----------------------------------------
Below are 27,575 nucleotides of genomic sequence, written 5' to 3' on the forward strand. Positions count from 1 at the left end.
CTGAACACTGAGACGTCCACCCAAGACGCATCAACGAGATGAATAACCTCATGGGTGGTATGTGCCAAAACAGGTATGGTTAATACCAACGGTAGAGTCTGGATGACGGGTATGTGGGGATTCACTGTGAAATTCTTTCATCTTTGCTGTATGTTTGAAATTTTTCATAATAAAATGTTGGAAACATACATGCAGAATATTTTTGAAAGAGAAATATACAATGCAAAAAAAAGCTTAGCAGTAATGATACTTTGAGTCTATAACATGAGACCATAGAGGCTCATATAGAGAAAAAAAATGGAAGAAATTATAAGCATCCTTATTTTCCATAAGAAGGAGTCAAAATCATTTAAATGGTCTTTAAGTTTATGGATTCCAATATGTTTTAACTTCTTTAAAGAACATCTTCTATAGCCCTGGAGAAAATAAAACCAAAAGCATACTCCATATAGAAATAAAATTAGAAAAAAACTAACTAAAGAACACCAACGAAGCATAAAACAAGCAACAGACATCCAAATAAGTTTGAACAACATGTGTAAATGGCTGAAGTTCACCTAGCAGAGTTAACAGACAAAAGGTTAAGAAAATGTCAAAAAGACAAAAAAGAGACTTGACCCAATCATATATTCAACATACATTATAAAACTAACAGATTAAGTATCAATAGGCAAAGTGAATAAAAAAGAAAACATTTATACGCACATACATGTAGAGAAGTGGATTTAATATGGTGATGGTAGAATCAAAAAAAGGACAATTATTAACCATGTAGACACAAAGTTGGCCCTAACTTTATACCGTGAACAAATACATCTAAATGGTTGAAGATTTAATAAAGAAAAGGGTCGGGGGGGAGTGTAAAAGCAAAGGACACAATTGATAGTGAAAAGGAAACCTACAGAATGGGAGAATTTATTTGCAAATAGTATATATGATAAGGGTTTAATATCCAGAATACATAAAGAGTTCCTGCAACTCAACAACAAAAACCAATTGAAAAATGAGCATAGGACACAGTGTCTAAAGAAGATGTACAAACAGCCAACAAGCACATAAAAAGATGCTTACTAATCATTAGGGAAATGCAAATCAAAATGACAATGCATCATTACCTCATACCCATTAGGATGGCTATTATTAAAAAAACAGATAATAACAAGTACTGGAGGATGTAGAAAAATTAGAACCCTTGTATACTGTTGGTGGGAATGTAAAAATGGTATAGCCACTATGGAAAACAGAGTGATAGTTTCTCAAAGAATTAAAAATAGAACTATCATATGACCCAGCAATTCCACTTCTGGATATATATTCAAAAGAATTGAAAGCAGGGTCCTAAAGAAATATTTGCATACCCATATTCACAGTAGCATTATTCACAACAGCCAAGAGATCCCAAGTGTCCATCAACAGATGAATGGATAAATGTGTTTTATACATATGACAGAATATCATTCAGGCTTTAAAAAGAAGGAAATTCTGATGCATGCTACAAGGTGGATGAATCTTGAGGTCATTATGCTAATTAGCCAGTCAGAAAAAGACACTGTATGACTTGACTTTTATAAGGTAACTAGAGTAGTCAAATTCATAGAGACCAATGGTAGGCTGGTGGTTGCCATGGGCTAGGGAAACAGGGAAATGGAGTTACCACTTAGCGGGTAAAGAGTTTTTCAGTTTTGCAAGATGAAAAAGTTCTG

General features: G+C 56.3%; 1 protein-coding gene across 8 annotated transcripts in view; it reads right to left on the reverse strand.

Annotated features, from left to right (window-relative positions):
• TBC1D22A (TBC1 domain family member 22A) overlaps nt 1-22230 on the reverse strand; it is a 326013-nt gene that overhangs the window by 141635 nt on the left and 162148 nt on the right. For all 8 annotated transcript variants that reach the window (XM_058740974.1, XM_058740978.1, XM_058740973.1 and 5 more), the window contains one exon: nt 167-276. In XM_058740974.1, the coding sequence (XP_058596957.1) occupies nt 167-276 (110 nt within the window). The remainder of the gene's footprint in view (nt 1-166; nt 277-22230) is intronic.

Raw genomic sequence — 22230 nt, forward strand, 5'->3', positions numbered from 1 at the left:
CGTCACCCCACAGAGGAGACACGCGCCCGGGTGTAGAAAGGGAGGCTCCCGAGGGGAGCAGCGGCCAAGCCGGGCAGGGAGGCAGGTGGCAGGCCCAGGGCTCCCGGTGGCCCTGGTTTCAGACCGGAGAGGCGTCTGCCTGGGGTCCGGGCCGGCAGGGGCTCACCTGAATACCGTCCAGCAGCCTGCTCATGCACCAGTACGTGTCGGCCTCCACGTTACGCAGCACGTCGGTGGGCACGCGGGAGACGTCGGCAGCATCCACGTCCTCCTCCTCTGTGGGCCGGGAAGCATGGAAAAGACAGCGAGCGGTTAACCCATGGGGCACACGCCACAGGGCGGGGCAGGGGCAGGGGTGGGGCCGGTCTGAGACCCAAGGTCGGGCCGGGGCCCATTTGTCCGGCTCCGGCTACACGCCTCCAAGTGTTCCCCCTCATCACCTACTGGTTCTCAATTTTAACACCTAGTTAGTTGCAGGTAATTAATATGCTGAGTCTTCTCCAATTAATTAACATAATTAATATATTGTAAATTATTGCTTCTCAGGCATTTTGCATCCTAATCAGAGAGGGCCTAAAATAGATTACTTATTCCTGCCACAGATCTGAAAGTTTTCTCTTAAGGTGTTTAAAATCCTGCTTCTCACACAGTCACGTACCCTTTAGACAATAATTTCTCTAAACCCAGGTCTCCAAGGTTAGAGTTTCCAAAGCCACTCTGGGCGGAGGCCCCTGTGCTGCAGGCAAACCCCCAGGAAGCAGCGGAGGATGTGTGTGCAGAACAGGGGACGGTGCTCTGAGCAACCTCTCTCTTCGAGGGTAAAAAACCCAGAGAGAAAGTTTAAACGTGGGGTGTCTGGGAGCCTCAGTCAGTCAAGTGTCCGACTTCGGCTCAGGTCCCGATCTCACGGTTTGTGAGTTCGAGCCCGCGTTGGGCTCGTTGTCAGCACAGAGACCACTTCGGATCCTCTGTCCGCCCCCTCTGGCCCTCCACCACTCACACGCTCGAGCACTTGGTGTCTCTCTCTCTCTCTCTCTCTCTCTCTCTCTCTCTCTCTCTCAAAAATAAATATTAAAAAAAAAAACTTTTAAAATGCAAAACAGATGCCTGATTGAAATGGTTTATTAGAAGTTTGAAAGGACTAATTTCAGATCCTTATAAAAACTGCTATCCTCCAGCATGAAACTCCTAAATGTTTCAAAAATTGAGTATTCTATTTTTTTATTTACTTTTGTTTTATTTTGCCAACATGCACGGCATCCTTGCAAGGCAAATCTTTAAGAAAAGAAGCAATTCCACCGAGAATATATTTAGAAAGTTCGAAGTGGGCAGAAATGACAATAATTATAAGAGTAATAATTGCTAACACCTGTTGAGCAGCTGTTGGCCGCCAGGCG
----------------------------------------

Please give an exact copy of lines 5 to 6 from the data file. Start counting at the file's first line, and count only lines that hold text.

• TBC1D22A (TBC1 domain family member 22A) overlaps nt 1-22230 on the reverse strand; it is a 326013-nt gene that overhangs the window by 141635 nt on the left and 162148 nt on the right. For all 8 annotated transcript variants that reach the window (XM_058740974.1, XM_058740978.1, XM_058740973.1 and 5 more), the window contains one exon: nt 167-276. In XM_058740974.1, the coding sequence (XP_058596957.1) occupies nt 167-276 (110 nt within the window). The remainder of the gene's footprint in view (nt 1-166; nt 277-22230) is intronic.

Raw genomic sequence — 22230 nt, forward strand, 5'->3', positions numbered from 1 at the left: